5 January 2022
Dr David Cutress: IBERS, Aberystwyth University.
- Feeding plants through their leaves is common for a boost in some nutrients but not for the main limiting nutrient, nitrogen, in crops and pastures
- Crops have shown some good results from foliar feeding nitrogen mainly in reducing nitrogen quantity applied overall, but this involves complex planning and variability
- Whilst currently very little evidence is found for grassland specific foliar N application as a low-input, low environmental impact alternative to soil N, this could well change with continued research in nanoparticle fertilisers
What is foliar feed
A common concern within modern agriculture is our continued and increased reliance on artificial fertilisers, particularly for nitrogen (N) as this is the most limiting plant nutrient. In the last year many fertilisers have undergone over a 100% increase in price making their reduction even more economically relevant. Despite price increases, demand for fertilisers is ever expanding in order to achieve increased yields of crops or pasture for the global food supply chain. Fertiliser production and application accounts for a significant proportion of a traditional crop, livestock or mixed farm’s energy input as well as a significant level of their costs each year. It is recognised that intensive and suboptimal artificial fertiliser application is linked with negative impacts on groundwater nutrient levels and water system leaching which can have knock-on environmental emission and ecosystem effects. Foliar fertiliser application is one alternative method that relates to providing fertiliser nutrients directly to a plant’s leaves compared to most solid or prill fertilisers which are incorporated through the soil via the plant’s roots. The suggestion being that such a fertiliser strategy can be lower input with higher targeting to reduce fertiliser quantities and costs. Application of treatments, nutrients and other substances including water via the method of foliar absorption through spraying is far more common in horticultural than arable systems but it does still occur with some nutrients. Foliar application of nutrients such as boron, calcium, sulphates, iron and other elements where deficiencies can impact health and growth are more common in crops than the direct addition of nitrogen. Importantly foliar nutrient application calculations should include random (spatial and temporal) plant tissue tests compared to the soil tests advised for solid and prill fertilisers calculations. The majority of research surrounding foliar fertiliser use in grasslands specifically was performed over 30 years ago, with largely neutral or negative results.
Previous trends from studies in grassland foliar N use mostly demonstrated no significant impacts, more recent studies have also echoed this conclusion when comparing to soil-based applications of N. A study investigating the use of foliar N in subtropical Australian regions found comparable pasture growth rates to traditional solid fertiliser application for short-rotation ryegrass with 40% less N applied per area. However, it was noted that soil available nitrogen fell dramatically in foliar sprayed grass plots which could have long term implications on sustained production. Furthermore, nitrogen use efficiency whilst comparable between solid and liquid fertilisers was marginally higher for solid fertiliser treatments. Whilst applying liquid N fertilisers to leaves may not have as dramatic impacts on improving crop yields as solid fertilisers applied to soil one benefit is it may be a cheaper option when utilising readily soluble products such as urea. Whilst urea may be a cheaper spray alternative due to lower concentrations used, this has caveats to long term spraying due to toxic build ups of biuret present in cheapear urea fertilisers, meaning it functions best on shorter rotation annual systems. Whilst less of an issue for temperate climates like the UK, studies have found that for foliar N to be absorbed most effectively in some climates a wetting agent needs to be included in the application. Furthermore, temperature impacts the dissolvability of nutrient with colder temperatures forcing solutes out of solution quicker, this highlights potential difficulties for the global use of such a fertiliser strategy.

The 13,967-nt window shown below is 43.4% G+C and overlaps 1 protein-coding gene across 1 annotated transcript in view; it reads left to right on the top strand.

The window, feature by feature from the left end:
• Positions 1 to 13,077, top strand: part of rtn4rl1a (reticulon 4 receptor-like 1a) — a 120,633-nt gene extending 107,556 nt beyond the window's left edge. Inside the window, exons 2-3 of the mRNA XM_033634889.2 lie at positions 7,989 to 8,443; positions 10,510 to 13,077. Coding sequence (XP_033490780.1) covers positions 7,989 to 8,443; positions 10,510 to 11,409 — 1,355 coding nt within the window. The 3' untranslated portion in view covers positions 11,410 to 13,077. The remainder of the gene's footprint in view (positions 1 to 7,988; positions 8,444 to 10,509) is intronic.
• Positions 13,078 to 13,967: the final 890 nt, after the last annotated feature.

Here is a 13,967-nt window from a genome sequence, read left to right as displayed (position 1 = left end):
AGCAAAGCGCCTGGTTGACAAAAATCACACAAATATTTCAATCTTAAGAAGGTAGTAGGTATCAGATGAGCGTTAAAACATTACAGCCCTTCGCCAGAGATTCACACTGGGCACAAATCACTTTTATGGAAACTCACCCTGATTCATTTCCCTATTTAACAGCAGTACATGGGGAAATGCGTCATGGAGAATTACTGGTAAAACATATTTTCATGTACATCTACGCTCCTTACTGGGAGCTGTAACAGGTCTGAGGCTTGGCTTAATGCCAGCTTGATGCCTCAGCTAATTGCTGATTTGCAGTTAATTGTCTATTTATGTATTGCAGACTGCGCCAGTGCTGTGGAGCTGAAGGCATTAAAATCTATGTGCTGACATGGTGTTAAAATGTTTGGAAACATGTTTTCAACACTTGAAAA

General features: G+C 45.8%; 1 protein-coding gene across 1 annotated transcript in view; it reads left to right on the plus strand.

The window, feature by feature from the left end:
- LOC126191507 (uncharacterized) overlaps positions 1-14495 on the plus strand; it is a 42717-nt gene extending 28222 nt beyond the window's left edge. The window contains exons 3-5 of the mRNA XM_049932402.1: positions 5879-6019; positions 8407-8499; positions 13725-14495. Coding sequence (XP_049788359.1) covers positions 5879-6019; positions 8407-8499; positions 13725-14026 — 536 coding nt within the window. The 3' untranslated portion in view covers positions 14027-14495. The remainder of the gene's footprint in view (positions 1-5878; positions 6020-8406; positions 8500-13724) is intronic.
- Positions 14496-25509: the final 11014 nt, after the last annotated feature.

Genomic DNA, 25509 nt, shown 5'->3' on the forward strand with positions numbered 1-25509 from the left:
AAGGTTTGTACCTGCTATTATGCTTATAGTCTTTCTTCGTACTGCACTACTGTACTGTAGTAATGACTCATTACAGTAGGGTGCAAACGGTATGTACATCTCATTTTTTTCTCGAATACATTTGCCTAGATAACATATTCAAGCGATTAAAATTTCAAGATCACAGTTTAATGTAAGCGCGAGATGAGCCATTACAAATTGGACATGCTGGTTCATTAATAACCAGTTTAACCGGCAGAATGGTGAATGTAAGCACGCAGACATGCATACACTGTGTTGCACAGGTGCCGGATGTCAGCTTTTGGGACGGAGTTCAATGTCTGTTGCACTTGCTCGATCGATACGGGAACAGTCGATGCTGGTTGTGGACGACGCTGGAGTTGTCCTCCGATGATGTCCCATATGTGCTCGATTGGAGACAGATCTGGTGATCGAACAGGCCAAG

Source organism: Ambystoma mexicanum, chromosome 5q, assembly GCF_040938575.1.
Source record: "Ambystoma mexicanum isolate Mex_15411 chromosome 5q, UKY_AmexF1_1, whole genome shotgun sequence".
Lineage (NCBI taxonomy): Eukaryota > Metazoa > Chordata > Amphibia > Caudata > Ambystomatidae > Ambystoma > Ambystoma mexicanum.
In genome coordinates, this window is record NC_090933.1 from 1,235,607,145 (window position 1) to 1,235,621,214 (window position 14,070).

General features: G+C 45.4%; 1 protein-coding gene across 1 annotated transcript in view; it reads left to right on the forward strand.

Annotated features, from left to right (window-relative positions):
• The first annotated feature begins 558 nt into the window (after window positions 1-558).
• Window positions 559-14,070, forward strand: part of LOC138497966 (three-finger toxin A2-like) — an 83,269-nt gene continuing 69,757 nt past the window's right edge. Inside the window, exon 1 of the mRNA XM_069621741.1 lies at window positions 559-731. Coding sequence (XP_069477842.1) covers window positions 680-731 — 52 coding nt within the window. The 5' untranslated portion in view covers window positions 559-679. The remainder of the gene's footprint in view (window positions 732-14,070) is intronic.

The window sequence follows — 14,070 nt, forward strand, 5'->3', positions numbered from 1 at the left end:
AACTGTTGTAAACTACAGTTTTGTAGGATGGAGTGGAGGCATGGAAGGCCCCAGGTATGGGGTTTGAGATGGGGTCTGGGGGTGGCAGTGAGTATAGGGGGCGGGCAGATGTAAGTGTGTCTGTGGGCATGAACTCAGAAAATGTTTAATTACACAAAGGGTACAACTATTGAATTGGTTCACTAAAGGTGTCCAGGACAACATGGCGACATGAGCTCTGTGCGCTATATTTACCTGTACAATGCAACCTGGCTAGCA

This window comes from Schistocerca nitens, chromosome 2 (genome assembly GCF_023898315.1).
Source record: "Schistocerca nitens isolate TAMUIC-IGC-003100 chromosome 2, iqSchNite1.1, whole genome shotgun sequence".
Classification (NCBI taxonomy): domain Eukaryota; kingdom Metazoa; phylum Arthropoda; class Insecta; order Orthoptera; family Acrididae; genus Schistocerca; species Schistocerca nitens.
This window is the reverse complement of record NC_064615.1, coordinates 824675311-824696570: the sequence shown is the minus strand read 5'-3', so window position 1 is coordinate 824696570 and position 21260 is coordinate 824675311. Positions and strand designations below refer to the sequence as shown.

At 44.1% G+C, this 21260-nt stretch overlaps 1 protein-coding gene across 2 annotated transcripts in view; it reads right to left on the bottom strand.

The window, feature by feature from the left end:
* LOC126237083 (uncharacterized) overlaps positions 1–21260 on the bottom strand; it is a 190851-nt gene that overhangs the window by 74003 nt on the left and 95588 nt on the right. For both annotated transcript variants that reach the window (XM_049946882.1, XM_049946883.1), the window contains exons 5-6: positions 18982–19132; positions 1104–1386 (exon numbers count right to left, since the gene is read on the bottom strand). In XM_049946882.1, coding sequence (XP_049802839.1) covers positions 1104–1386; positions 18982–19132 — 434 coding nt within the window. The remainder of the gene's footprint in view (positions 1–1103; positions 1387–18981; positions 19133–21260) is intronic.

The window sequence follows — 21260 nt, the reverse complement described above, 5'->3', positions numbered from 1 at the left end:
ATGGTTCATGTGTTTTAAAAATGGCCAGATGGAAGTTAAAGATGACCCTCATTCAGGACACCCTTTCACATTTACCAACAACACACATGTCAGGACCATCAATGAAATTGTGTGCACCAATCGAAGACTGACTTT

Whilst grassland specific studies give varied results and are less common than studies of crops, several crop-based studies have demonstrated more positive results relating to foliar N application. In a study on the application of foliar fertilisation on pulses at critical crop stages alongside soil fertilisers, it was shown that foliar sprays increase yields over soil fertilisation alone by up to 15 – 25%. Whilst this seems positive it did not calculate nitrogen use efficiency of the dual use of two nitrogen sources so the environmental impact of such a strategy could be high. In recent studies of grain production, it was observed that, within fertile Italian soils, N soil application could be entirely replaced by lower quantities of foliar N spray whilst still maintaining grain yields. It was also predicted that this could reduce nitrogen load on fields between 25 - 40%. Other studies have noted the importance of timing of foliar application of N within the growth cycle of crops and how this can lead to differing plant property impacts (seed number, nutrient content and yield). The foliar application of N in crops requires more complex specific consideration before use, as in some instances it has been shown to have no beneficial impact at all. Furthermore, it is also noted that the application of N and some other nutrients direct to the leaves of crops can cause issues surrounding leaf burn due to phytotoxicity of the nutrients at high levels if incorrectly calculated.
Recent research and alternatives